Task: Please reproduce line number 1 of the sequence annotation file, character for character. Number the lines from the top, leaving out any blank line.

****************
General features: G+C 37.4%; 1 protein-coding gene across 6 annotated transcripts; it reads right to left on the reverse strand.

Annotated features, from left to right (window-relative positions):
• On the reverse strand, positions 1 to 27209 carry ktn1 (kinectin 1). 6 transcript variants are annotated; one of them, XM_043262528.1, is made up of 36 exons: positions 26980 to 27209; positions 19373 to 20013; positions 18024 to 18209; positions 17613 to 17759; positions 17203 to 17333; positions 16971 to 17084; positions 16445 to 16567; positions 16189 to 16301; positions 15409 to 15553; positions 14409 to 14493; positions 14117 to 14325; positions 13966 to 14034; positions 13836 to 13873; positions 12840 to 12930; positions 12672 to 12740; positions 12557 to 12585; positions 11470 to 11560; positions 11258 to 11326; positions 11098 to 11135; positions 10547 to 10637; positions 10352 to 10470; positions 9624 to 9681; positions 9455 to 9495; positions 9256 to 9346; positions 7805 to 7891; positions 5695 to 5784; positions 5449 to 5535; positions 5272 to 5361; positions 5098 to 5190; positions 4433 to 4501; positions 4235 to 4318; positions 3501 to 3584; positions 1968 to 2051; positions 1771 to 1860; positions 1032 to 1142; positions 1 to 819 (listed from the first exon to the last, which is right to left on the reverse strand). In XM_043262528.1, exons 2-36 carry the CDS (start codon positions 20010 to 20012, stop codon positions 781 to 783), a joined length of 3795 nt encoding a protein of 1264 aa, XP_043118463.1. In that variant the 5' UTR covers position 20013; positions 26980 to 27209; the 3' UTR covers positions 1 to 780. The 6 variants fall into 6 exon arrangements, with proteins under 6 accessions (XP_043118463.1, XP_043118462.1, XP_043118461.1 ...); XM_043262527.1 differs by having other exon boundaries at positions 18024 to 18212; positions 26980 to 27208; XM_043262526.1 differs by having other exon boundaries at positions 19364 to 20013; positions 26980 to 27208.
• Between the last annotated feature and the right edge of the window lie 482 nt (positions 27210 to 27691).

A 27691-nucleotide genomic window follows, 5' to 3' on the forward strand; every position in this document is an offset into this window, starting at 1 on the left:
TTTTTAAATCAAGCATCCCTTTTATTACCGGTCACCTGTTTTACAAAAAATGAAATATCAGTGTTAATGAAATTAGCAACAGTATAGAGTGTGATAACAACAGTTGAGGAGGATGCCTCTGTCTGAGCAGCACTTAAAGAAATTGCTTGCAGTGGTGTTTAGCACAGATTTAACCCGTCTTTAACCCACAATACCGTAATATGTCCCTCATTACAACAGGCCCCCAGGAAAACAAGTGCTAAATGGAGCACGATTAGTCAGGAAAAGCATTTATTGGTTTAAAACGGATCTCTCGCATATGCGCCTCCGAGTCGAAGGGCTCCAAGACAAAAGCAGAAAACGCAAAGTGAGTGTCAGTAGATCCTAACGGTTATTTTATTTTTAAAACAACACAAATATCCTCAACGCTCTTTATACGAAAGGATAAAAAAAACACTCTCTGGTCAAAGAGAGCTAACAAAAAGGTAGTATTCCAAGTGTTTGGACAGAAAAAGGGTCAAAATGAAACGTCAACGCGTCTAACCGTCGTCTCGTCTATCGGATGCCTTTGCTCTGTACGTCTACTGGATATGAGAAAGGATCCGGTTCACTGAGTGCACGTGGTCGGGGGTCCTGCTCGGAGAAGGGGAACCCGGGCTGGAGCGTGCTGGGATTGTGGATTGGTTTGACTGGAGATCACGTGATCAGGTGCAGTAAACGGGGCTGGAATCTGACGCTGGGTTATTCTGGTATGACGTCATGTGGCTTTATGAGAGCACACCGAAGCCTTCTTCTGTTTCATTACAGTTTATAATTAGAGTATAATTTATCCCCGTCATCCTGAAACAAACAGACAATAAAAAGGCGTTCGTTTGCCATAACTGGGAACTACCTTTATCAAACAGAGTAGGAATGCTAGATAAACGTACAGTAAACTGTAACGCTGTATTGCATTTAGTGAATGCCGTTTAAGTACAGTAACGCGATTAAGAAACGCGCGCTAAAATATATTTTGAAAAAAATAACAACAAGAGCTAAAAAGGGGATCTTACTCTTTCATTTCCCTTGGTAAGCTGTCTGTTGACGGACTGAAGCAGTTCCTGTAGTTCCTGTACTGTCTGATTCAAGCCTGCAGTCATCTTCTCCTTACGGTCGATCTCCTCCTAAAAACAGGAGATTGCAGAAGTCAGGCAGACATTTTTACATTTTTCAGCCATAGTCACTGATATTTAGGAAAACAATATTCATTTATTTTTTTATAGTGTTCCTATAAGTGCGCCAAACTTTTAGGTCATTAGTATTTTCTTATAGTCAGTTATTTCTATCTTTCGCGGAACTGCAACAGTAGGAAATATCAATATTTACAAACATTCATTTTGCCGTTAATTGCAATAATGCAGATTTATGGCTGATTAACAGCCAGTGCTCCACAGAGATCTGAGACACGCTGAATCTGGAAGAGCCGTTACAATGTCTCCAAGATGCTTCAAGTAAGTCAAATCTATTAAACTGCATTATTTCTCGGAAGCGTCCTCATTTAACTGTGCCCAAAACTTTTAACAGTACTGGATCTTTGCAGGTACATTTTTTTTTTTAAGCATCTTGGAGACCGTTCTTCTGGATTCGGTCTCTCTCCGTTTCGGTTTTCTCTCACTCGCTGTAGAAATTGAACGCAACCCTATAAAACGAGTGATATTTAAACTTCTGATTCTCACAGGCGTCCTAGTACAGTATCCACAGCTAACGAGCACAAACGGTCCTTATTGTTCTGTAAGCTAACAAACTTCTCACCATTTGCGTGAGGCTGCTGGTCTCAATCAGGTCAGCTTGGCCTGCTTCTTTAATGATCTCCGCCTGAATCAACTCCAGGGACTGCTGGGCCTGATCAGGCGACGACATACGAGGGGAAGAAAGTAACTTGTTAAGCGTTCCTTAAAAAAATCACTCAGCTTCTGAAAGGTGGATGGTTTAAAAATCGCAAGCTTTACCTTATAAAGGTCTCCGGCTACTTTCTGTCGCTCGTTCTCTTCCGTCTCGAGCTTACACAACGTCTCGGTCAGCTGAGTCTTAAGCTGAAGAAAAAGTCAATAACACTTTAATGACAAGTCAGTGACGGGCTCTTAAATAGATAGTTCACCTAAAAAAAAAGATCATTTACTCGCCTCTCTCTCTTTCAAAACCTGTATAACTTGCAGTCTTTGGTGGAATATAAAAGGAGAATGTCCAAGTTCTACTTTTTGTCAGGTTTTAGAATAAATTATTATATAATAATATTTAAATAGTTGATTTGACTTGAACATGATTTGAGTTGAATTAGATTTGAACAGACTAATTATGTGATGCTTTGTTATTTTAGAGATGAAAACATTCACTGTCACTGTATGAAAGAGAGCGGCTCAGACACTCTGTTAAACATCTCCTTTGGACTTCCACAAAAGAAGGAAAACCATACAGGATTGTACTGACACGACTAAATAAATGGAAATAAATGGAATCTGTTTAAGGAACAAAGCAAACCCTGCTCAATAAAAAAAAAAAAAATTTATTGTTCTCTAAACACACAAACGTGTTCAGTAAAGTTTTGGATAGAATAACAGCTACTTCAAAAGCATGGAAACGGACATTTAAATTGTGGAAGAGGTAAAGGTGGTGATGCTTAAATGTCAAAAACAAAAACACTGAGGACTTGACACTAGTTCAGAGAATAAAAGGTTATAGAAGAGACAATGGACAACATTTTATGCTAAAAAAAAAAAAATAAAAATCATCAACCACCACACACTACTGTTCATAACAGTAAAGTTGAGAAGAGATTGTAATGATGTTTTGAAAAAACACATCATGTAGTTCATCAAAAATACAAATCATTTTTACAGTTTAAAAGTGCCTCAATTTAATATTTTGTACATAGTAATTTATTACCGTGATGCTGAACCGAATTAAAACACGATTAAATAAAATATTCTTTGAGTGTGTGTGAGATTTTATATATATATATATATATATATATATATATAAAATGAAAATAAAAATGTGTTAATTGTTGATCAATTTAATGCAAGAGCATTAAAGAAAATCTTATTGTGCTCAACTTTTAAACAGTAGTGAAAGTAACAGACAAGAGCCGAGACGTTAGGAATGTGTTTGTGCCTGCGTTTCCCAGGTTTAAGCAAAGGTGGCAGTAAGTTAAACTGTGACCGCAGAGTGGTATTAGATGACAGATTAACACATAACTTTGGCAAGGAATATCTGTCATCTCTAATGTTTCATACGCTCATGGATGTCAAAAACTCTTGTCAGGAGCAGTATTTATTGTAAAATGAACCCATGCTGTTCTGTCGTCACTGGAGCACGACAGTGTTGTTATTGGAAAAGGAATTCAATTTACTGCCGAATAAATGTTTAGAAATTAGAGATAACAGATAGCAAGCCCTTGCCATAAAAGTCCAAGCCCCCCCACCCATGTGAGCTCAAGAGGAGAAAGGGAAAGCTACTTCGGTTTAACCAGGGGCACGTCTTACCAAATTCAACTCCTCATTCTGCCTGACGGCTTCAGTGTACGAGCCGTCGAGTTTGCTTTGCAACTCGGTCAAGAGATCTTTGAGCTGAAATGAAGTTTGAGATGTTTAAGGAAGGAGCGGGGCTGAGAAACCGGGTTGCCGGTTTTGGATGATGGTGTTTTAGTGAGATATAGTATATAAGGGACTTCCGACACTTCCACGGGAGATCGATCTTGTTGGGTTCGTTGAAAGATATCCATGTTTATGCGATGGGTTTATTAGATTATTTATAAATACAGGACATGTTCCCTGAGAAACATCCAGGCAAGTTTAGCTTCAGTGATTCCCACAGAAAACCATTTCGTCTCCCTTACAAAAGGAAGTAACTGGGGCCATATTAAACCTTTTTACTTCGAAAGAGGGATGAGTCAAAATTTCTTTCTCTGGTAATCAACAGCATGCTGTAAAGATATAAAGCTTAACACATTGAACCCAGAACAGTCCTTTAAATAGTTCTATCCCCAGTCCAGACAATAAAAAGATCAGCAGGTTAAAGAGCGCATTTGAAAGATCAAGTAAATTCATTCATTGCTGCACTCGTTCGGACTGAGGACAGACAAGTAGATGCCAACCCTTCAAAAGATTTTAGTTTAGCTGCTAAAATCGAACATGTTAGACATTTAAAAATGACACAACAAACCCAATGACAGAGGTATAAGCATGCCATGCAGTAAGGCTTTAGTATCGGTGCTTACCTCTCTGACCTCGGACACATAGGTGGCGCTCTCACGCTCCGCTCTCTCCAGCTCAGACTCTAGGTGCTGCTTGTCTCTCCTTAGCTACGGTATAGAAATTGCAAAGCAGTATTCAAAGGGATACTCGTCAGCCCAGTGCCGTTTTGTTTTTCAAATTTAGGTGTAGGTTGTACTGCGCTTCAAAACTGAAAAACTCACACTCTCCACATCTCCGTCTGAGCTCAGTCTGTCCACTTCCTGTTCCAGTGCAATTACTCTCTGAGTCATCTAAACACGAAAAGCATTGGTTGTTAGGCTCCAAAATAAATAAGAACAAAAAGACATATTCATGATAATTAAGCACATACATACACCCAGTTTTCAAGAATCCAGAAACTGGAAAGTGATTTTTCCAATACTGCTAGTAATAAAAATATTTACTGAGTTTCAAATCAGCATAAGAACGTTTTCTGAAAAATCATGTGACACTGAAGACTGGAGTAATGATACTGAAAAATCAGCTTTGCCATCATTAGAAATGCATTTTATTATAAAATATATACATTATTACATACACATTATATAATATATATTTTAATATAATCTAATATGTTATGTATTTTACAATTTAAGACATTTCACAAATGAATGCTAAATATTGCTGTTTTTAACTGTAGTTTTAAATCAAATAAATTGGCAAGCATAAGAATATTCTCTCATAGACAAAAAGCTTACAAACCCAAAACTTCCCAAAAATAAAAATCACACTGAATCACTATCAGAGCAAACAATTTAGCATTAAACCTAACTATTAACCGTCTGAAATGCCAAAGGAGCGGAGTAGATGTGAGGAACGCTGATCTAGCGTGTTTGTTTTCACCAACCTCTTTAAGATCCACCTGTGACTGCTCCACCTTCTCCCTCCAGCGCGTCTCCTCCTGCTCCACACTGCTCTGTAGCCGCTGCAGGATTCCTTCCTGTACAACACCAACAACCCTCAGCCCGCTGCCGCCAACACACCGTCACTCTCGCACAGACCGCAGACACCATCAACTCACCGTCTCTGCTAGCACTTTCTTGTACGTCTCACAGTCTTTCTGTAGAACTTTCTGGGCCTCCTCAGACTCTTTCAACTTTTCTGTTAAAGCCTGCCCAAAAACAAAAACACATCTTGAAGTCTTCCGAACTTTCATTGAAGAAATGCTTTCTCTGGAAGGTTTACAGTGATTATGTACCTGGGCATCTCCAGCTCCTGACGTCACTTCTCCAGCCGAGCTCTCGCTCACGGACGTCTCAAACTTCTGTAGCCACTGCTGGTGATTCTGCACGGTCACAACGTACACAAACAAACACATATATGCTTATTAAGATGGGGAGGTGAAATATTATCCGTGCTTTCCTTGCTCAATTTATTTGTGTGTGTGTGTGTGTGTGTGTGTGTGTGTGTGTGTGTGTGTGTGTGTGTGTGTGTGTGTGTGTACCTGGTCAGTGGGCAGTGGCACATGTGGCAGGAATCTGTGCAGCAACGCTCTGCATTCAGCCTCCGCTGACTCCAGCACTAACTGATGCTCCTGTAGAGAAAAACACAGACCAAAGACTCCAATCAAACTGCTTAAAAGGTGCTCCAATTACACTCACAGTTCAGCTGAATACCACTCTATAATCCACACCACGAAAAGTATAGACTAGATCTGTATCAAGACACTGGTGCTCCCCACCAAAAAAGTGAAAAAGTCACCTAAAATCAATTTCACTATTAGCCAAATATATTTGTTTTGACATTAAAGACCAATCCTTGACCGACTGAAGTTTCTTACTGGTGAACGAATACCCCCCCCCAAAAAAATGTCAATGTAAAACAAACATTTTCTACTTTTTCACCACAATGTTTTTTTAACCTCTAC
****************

General features: G+C 37.4%; 1 protein-coding gene across 6 annotated transcripts; it reads right to left on the reverse strand.